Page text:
As has been somewhat typical for this record-breaking year, the Dow has had some difficulties on Mondays for whatever reason, rising less than half the time, and yesterday followed that pattern. On the other hand, Tuesdays have been something else as today’s further upside will now be the 18th straight up-session on the second day of the week and more on that later.

The Dow, at least, could not really get it together yesterday as it stayed negative for the entire session, fluctuating between losses of 65 points at 10am at the worst level of the day and its high of 14 negative points at 12 noon, before finally ending with a closing decline of 27. On the other hand, both the S&P and Nasdaq managed to eke out small closing advances and for the S&P it was another new all-time closing high, modest as it was up to 1633.77. And as is always the case when the Dow diverges from the other indexes, it is a few components that sort of do their own thing, and yesterday was no exception, with IBM, CAT and CVX accounting for 37 points of Dow losses by themselves.

Breadth numbers were at a negative 12/17 ratio despite the fact that the S&P and Nasdaq ended higher, but on the other hand the Russell 2000 Index had the nerve to break its current hot streak of one record after the other. The VIX acted as it should have, with a nominal decline of .04 to 12.55, right into somewhat of a near-term support level and much more on this later.

The yield on the 10-year Treasury note continued its recent pattern of gains after reaching its low level for the year on the incorrect assumption that was generated by the ADP way-off low estimate for the April jobs report, which continued their long-standing record of being incorrect more than correct in their estimates. The yield reached a seven-week high at 1.91% on the new assumption that things must be getting better if the stock market is racing to new record highs on almost a daily basis. This assumption was furthered by a better than expected April retail sales report which unexpectedly rose by 0.1% with so-called “core sales”, which eliminate automobiles, gasoline and building materials and which correspond most closely with the consumer spending
component of G.D.P., up by 0.5% after a 0.1% gain in March. These gains, along with the better than expected April jobs report, have eased concerns about a sharper slowdown early in the second-quarter despite the various government sequestration cuts. Lower gasoline prices relative to their record-high levels for the months of February and March are also allowing for gains in discretionary type spending as well.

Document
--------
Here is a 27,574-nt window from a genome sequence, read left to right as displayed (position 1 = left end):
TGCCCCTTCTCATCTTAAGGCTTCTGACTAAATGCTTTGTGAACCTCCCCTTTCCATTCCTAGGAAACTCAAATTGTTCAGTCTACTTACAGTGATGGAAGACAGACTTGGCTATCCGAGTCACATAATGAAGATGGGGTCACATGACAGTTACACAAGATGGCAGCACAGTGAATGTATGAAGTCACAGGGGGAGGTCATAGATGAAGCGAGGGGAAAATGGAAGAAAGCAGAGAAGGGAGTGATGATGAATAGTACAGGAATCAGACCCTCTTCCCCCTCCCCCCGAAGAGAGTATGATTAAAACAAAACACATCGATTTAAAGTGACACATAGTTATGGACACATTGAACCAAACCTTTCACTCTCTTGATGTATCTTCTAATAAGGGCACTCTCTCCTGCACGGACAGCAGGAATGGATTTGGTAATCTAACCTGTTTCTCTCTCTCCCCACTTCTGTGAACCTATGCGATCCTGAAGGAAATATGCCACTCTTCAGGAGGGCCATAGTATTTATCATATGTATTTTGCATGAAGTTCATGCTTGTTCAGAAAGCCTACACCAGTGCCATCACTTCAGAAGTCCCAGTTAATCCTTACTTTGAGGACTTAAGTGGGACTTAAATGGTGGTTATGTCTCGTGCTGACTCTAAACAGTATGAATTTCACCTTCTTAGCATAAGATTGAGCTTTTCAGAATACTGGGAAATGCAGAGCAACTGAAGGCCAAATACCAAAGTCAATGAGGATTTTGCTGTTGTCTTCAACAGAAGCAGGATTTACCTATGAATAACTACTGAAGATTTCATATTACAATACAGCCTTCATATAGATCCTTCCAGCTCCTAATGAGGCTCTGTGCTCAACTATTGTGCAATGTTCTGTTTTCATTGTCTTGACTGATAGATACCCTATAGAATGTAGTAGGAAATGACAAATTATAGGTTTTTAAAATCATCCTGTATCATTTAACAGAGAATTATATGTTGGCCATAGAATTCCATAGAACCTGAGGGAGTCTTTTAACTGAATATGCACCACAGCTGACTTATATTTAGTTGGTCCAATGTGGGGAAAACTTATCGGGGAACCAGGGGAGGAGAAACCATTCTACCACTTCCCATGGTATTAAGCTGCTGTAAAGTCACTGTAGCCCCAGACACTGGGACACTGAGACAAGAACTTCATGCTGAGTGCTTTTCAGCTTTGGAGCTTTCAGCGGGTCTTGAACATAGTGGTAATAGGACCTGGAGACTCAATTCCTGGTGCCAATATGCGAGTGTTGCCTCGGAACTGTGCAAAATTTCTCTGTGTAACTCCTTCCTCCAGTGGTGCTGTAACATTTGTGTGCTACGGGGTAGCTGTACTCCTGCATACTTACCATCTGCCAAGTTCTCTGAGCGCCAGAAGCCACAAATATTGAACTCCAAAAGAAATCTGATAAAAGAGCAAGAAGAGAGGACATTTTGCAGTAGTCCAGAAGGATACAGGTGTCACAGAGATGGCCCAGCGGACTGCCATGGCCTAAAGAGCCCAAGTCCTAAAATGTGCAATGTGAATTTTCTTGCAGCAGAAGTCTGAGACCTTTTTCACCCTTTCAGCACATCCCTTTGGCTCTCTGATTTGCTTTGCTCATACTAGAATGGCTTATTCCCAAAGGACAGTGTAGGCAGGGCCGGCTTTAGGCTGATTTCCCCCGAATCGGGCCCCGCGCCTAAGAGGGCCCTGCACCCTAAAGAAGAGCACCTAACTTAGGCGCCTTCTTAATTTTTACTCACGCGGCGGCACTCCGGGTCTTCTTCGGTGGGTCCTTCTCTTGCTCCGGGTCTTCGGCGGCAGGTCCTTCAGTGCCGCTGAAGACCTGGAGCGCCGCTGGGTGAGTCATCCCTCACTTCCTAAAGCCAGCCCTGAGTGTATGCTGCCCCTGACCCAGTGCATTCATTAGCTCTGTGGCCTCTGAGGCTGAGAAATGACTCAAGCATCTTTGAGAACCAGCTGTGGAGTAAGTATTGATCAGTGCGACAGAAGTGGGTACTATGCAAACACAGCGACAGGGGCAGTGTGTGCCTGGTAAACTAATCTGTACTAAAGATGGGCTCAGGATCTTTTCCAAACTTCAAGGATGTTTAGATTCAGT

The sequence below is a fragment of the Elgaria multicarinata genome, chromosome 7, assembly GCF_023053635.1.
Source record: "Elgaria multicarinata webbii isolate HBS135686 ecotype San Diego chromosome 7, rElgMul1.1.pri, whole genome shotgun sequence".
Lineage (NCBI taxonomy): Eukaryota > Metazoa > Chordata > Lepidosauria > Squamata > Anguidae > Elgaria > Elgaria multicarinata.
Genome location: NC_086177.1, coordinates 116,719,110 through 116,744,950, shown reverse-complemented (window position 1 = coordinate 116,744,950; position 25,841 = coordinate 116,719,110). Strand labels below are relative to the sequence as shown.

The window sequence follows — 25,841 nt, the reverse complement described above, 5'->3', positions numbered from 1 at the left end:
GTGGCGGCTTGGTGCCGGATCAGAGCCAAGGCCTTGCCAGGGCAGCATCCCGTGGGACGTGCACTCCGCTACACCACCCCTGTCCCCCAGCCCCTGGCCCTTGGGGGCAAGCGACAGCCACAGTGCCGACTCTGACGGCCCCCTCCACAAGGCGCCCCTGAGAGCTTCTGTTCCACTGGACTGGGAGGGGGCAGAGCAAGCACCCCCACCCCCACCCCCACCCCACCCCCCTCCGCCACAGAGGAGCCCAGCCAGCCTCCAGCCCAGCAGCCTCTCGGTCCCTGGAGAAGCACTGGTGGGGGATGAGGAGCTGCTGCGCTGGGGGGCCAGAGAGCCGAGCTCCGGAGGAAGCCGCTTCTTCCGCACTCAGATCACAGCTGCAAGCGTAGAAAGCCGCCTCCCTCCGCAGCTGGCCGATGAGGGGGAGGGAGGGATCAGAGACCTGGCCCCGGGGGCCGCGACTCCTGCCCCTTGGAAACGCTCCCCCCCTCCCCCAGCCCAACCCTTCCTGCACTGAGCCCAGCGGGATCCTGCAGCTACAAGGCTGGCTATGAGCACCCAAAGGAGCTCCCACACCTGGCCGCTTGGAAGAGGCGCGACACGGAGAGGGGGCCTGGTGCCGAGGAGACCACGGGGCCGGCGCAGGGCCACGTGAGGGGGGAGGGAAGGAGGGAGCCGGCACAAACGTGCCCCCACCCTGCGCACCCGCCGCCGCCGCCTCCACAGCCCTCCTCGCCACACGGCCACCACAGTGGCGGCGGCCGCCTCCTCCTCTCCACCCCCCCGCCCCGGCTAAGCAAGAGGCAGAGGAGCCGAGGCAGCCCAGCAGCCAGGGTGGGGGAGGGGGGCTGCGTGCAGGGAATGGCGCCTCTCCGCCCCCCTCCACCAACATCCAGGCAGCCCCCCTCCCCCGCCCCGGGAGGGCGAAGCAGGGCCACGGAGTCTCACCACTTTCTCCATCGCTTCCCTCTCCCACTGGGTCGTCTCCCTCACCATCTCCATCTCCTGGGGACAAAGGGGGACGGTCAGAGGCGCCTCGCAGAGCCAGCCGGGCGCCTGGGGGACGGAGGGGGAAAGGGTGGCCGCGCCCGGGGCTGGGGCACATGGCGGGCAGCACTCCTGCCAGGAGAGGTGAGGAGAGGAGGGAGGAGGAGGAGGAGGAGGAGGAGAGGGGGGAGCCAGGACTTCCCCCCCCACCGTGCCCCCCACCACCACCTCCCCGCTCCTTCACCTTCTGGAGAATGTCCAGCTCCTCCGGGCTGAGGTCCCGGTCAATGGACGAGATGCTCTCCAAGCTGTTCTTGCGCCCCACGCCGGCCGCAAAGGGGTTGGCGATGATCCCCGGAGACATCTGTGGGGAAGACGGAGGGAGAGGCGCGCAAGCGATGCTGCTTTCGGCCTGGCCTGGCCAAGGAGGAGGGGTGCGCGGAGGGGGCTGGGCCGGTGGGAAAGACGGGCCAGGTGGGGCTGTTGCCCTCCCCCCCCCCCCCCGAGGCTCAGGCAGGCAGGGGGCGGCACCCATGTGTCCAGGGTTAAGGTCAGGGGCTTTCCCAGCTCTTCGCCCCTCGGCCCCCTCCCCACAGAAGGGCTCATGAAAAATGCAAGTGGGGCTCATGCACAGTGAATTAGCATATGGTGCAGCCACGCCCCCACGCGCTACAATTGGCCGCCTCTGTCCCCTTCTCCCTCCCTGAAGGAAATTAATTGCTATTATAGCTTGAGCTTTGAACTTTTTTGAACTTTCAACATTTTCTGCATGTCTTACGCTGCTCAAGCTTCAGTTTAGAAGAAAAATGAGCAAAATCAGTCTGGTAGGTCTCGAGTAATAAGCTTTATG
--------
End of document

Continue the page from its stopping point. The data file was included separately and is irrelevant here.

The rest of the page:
The Euro sort of hung around below 1.300 at 1.297 and crude oil did everyone a favor by losing a $1 a barrel down to $95, from which level it only reluctantly goes lower with one eye on the upcoming summer driving season, in order to cause the most pain for gasoline consumers. Gold, on the other hand, sold off sharply but it is still within that new lower trading range between $1,350 and strong resistance at $1,485 and it appears less likely that the lower end of this range will be tested despite calls throughout the land for a full-fledged bearish market.

And for good measure, the central bank of Israel joined its counterparts in other areas of the world, namely the U.S., E.U., England and Japan, in lowering rates to record low levels, as they moved down to 1.5%.
After yesterday’s mixed session, for the 18th straight Tuesday things are rocking to the upside, with new all-time highs once again in every major average except for the Nasdaq. The Dow started out of the opening gate with a gain and kept going straight up until it reached its best level of the day so far with a 100 point advance at 12:20pm and is currently ahead by 88 as this is being written. It has now advanced for the 18th straight time on a Tuesday, still short of the 24 straight Wednesday advances from I do not know the year, but that year will manifest itself if the current Tuesday streak starts getting closer to the Wednesday record streak.

Let’s see now – why don’t we add to the records and streaks, and let us begin with the fact that the S&P has now achieved a new all-time high for the eighth time in the last nine days, and other averages that are at new highs have just about the same track record. And if one is looking for “explanations” for today’s strong market, l still maintain that the best one is the refusal of the VIX to act in a normal way relative to these record equity gains day after day, and today has to be one of its most bizarre patterns of all, as for instance when the market was pushing to its best level of a 100 point gain at 12:20pm the VIX had the nerve to actually keep pushing higher at the same time! It actually reached a .66 point advance at the same time that those highs were reached, and if one wants to be optimistic about stocks even from current levels, this is the best thing that can happen in the sense that the further that it goes from support areas, the more room the market has to go on the upside, and I had mentioned earlier that the 12.50 area is a support level, but I did not think that the VIX would rise from there on such a strong day in equities. And it is not as if the May VIX options are set to expire, because they do have another week to trade, so we can eliminate any funny business that sometimes occurs with these expiration days. On the other hand, it is easing off a bit from those highs of the day as time is moving along, and is up by .26 to 12.81 as this is being written, still very bizarre relative to that 88 point Dow gain at the present time.